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Social Capital's Chamath Palihapitiya. Photo: TechCrunch Disrupt

Two years ago, venture firm Social Capital raised $600 million for its third fund. Today, many of the fund's limited partners tell Axios they are upset – and it has little to do with that unicorn-hunting SPAC. Instead, investors don't believe they're getting what they bought into, when it comes to both strategy and personnel.

Backstory: Social Capital was founded in 2011 by former Facebook exec Chamath Palihapitiya and U.S. Venture Partners vets Mamoon Hamid and Ted Maidenberg. Investments would include Box, Slack and Wealthfront. By last year, however, Palihapitiya had grown disenchanted with traditional, early-stage venture capital, saying both publicly and privately that the model needed to be severely disrupted (including at an annual meeting where he compared his firm to past expanders like Blackstone Group and Berkshire Hathaway). So he continued to manage a side hedge fund, and earlier this year recruited Marc Mezvinsky (Mr. Chelsea Clinton to you) as vice chairman to expand into other financial products. Then came the addition of ex-GoPro exec Tony Bates to run a growth equity unit. Somewhere along the way, Palihapitiya also retitled himself CEO.

While Hamid was on paternity leave this past summer, Palihapitiya basically told Maidenberg that he wanted the venture fund to go in a different direction, with a much greater emphasis on data. The pair did not see eye-to-eye, and reached an agreement whereby Maidenberg would remain for two years to help manage out the portfolio (he and Hamid each have nearly a dozen board seats). What Palihapitiya didn't realize, however, was that Hamid – viewed by most LPs as the fund's major rainmaker – was already deep into discussions to leave for Kleiner Perkins. In other words, the backup plan was bailing. When Palihapitiya told Hamid about Maidenberg's quasi-departure, Hamid disclosed his plans (before having the opportunity to inform Maidenberg). Soon after, the Hamid-to-KP news was announced. Maidenberg continues to manage his portfolio companies, but is no longer hanging out at the Social Capital office, and multiple sources say the lines of communication between him and Palihapitiya are effectively severed.

LP frustration: The issue for LPs is twofold: First, the team they backed is no longer really there. Second, the strategy they backed (i.e., fairly traditional VC) is no longer being employed. Fund III remains less than 70% called, and there continue to be questions about future portfolio monitoring, and whether junior members of the investment team – folks who partially joined to be mentored in venture by Hamid and Maidenberg -- will stick around (a headhunter tells me some resumes are out). "I'm really disappointed in the whole thing," one longtime Social Capital LP tells me. "Chamath is a smart guy, but he's really gone off the rails." Another adds: "It's one thing to want to be Blackstone or Berkshire, but not before putting point on the board in your original business, which we and others underwrote without worrying that the strategy would drastically shift mid-fund."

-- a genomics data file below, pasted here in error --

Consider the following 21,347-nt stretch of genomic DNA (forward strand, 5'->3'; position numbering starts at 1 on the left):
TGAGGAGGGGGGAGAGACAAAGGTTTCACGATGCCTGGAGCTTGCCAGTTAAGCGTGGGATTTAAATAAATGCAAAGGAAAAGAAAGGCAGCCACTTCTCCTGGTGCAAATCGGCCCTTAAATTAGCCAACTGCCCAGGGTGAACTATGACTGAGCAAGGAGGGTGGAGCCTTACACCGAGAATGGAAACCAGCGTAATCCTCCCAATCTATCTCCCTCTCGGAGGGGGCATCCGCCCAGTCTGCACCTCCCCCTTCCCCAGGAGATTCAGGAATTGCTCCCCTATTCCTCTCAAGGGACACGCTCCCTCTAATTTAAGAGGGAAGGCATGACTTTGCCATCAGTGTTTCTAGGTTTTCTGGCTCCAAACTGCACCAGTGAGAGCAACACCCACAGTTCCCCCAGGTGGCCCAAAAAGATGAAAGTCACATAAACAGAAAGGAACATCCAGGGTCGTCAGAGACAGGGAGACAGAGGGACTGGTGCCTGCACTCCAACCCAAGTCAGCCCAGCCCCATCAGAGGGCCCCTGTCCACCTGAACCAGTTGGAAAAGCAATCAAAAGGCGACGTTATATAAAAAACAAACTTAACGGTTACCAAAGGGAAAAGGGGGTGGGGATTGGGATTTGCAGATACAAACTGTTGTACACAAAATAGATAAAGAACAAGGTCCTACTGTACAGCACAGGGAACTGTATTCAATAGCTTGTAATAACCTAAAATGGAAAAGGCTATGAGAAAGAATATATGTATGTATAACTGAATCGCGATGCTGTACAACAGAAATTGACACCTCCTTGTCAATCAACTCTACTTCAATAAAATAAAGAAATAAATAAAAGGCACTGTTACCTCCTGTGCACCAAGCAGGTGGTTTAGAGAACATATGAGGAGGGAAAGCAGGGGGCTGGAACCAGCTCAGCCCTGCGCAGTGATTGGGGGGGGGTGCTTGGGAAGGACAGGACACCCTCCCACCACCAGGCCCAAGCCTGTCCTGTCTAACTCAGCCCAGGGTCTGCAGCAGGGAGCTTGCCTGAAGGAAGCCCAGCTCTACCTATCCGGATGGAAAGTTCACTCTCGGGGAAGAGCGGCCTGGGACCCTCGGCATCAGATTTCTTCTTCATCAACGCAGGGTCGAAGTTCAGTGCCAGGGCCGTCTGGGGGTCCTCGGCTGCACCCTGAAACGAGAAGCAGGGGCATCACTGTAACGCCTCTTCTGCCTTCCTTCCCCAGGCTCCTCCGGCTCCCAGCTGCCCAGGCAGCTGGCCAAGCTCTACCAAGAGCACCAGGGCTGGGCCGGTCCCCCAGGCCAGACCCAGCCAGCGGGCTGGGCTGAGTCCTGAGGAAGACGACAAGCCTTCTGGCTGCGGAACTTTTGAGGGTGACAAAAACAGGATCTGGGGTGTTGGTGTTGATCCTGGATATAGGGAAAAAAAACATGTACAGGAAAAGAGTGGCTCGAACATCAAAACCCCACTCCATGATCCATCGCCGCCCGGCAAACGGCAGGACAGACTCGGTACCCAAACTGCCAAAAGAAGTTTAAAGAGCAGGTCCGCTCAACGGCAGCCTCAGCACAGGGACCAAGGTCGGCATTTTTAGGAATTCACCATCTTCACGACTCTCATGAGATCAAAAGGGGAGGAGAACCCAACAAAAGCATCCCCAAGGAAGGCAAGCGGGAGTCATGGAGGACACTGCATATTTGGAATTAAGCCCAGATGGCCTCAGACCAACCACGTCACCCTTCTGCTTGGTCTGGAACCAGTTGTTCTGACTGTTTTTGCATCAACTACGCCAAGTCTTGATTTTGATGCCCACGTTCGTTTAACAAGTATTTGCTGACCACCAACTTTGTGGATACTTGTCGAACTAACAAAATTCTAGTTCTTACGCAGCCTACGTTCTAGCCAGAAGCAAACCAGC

But... There isn't too much LPs can really do. Fund III doesn't have a no-fault divorce clause, and Palihapitiya is the only key-man listed ("We blew it on key-man," a third LP says). Some LPs would prefer Maidenberg to run the remaining money, but Palihapitiya is said to have not yet been receptive to that plan.

Social Capital statement: "We want to build a modern, scalable organization capable of supporting entrepreneurs and startups all the way from inception to their life as a public company. We are excited about what we are building, and the largest investors in Social Capital are behind our approach."

Social Capital did not make Palihapitiya available for an interview. Hamid and Maidenberg also declined comment.

Go deeper

U.S. grants temporary protected status to thousands of Venezuelans

Venezuelan citizens participate in the vote for the popular consultation in December 2020, as part of a protest against Venezuelan President Nicolas Maduro in Doral, Florida. Photo: Chandan Khanna/AFP

Venezuelans living in the United States will be eligible to receive temporary protected status for 18 months, the Department of Homeland Security announced Monday.

Why it matters: Tens of thousands of Venezuelans have fled to the U.S. amid economic, political and social turmoil back home. Former President Trump, on his last full day in office, granted some protections to Venezuelans through the U.S. Deferred Enforced Departure program, but advocates and lawmakers said the move didn't go far enough.

"She-cession" threatens economic recovery

Illustration: Sarah Grillo

Decades of the slow economic progress women made catching up to men evaporated in just one year.

Why it matters: As quickly as those gains were erased, it could take much, much longer for them to return — a warning Treasury Secretary Janet Yellen issued today.

The Week America Changed

Sandberg thought Zuckerberg was "nuts" on remote work in January 2020

Photo illustration: Sarah Grillo/Axios. Photo: Paul Marotta/Getty Image

Chief operating officer Sheryl Sandberg thought Mark Zuckerberg was "nuts" when he raised the possibility in January 2020 that 50,000 Facebook employees might have to work from home. By March 6, they were.

Why it matters: In an interview Monday with Axios Re:Cap, Sandberg explained how Facebook moved quickly to respond to the pandemic with grants for small businesses and work-from-home stipends for its employees, and how the company has been watching the unfolding crisis for women in the workforce.